Alternatively, paid search is worth prioritizing when natural search traffic has been challenging to garner or grow.
While either paid or the natural search may end up in a leading role, it is worthwhile not to choose one channel at the expense of the other.
As the search space evolves and audience behavior shifts for the channel being deprioritized, it is best to maintain a base presence. It can then be ramped up if needed without doing so from scratch.
5. Understand The Full SERP Landscape
A truly holistic search strategy would be incomplete without considering the competitive landscape.
Comparing your own natural and paid search performance is helpful, but doing it without the context of who appears alongside misses valuable perspectives on why results are what they may be.
Incorporating competitive and universal search insights is essential for a thorough organic versus natural search analysis.
- Ranking gets tricky when the first organic results appear much lower in the SERP than their high rank may suggest. The first organic result often appears below metasearch, shopping, and paid search listings, thereby not being in the implied first position a user may see.
- Messaging in ads and organic description is key for understanding what happens onsite. Poor performance could be due to competitors having more compelling organic result descriptions or multiple assets appearing in the SERP, not missteps in one’s own organic or paid search tactics.
- Misalignment of landing page experience with what users see in the SERP is another dynamic to look out for, particularly with the mobile device experience in mind. With natural search results heavily determined by the organic algorithm, achieving the desired visibility may take a few rounds.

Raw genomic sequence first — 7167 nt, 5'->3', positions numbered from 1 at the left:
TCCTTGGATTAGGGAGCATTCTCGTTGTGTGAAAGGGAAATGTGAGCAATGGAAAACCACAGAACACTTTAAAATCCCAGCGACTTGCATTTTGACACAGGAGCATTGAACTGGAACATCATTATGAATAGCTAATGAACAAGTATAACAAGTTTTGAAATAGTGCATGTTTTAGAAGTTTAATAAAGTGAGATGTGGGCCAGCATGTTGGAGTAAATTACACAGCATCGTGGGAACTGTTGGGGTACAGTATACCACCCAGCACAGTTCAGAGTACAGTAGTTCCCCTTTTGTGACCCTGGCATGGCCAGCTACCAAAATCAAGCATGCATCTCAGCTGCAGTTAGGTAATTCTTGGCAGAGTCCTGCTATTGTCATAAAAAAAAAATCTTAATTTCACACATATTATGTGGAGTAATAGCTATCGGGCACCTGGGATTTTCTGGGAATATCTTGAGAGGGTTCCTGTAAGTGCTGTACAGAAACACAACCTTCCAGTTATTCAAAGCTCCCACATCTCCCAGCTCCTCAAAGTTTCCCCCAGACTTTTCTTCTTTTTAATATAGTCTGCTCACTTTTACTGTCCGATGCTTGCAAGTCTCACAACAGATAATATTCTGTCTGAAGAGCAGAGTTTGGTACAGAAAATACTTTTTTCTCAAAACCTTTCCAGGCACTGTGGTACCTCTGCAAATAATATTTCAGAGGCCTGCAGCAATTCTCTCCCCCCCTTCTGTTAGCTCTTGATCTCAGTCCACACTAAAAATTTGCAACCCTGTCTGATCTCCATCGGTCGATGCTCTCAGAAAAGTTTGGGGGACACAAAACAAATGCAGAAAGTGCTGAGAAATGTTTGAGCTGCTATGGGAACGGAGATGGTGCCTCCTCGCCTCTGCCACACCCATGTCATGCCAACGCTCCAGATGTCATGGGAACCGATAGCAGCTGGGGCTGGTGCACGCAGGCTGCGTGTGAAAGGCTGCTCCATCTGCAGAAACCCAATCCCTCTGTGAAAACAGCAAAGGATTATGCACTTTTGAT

6. Establish A Regular Review Cadence With A Scalable Reporting Process And Joint Ownership
Finally, establish a scalable process that allows consistent data gathering, measurement, and insight sharing.
Close monitoring is key to spotting emerging trends and ensuring that any shifts are quickly addressed.
In doing so, ensure that natural and paid search findings are jointly reviewed with single ownership.
Too often, paid and organic search performance is reported separately without an easy way to align them for joint analysis.
Ideally, ownership of success across organic and paid search performance would reside within the same team and the same lead.
Aside from facilitating a joint search vision, having a singular stakeholder for natural and paid search strategy will ensure that neither channel is favored over the other, with paid and organic tactics truly complementing one another.
With paid search execution updated to account for the latest broad match dynamics and a complementary approach between natural and paid search, you are ready to harness natural and paid search most synergistically.
Setting up scalable joint reporting and singular ownership for natural and paid search success will ensure that your organization has the proper process, tools, and people to prioritize natural and paid search efforts most effectively.